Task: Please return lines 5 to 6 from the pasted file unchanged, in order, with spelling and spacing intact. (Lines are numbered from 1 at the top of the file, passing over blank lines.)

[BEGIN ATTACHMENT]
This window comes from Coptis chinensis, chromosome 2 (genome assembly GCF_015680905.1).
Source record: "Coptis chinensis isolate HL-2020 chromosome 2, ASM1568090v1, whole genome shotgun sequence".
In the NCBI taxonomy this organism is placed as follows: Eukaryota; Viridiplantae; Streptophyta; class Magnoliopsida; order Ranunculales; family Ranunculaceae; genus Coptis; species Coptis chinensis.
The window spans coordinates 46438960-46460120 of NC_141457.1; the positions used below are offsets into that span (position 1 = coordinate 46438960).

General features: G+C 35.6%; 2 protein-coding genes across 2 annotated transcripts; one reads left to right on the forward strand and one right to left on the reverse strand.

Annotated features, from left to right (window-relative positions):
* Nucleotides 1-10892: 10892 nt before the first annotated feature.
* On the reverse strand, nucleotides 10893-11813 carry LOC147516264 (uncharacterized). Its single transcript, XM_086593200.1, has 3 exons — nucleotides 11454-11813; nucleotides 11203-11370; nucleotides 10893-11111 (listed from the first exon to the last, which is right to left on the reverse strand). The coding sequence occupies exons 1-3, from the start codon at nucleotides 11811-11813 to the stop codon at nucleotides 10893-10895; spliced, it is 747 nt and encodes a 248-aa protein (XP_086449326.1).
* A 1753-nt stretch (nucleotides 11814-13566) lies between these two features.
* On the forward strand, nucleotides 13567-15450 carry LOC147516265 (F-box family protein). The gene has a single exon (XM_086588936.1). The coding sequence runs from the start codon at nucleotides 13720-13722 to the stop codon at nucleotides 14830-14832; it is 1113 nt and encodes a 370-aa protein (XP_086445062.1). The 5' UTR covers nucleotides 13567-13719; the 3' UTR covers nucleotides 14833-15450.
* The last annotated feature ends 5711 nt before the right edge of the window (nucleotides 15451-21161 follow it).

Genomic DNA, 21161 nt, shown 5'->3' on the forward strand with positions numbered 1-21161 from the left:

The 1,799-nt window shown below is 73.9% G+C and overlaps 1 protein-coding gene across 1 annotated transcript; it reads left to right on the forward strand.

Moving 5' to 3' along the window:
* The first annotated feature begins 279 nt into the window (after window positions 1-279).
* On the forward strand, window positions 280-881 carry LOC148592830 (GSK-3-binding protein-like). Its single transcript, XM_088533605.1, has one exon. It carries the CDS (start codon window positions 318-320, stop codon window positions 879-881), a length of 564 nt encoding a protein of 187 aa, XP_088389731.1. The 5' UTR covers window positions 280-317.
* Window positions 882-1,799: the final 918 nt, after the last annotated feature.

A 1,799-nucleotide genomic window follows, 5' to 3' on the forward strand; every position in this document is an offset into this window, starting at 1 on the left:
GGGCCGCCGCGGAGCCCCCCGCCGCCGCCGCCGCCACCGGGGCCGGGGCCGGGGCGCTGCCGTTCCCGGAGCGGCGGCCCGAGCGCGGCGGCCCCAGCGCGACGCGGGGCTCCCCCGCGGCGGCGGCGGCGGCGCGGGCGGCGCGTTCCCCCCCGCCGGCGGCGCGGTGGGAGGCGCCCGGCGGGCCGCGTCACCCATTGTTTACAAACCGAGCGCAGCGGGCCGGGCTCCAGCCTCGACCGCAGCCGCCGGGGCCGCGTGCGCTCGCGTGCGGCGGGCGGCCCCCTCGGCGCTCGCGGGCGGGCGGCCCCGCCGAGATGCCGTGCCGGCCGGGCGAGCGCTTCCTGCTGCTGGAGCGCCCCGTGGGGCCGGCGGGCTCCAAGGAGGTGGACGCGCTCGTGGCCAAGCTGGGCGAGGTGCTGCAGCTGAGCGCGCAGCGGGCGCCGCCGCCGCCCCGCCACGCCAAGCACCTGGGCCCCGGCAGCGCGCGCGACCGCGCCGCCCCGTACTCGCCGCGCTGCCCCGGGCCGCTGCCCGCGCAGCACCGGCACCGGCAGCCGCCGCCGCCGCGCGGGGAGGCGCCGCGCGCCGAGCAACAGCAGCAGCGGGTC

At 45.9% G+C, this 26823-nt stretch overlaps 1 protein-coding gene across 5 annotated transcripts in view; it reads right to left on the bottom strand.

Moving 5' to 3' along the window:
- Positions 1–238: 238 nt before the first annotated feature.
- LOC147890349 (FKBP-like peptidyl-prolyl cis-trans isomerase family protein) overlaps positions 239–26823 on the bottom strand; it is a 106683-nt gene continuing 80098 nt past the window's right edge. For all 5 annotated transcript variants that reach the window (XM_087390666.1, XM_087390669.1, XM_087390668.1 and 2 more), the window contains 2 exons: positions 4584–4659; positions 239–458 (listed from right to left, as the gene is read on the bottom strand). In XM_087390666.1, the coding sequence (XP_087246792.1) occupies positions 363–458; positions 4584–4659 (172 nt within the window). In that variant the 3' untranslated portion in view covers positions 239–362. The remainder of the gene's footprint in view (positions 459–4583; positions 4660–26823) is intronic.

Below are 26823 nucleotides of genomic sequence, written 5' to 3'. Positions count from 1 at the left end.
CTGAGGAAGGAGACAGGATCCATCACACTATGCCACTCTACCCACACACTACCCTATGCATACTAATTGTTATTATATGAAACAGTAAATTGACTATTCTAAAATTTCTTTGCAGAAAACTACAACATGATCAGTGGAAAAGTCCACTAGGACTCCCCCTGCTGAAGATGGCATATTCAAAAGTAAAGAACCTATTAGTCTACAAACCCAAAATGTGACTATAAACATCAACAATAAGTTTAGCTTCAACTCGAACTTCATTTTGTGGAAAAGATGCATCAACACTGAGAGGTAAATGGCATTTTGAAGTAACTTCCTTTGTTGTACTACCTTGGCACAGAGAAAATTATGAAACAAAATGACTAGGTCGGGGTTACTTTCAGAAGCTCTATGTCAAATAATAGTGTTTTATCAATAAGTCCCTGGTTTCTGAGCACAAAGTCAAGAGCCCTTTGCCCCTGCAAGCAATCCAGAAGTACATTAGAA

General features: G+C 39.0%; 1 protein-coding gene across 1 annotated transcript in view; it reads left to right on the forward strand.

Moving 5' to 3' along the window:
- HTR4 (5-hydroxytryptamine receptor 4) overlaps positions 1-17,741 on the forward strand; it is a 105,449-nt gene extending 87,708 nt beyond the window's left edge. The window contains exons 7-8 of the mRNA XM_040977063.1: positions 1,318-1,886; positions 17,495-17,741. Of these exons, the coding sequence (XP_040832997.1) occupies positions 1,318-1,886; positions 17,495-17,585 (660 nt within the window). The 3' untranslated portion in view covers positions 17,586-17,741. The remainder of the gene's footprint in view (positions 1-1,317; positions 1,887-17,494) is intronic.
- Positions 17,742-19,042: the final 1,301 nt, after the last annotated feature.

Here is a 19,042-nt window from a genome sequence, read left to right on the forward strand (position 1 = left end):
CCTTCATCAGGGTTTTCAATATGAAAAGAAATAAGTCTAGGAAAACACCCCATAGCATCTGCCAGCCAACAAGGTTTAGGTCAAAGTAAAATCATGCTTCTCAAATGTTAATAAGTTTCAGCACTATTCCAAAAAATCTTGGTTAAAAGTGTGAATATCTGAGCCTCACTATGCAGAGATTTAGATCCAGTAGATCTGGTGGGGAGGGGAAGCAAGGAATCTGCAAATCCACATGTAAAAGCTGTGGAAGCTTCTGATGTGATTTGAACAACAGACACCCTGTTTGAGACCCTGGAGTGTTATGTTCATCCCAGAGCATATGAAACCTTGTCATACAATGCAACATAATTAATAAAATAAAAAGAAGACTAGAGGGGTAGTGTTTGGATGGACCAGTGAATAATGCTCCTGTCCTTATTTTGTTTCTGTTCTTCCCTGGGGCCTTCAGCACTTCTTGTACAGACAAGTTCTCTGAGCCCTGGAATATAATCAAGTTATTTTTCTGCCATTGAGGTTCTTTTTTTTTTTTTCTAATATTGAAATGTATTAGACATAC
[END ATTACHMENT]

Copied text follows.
General features: G+C 35.6%; 2 protein-coding genes across 2 annotated transcripts; one reads left to right on the forward strand and one right to left on the reverse strand.

Annotated features, from left to right (window-relative positions):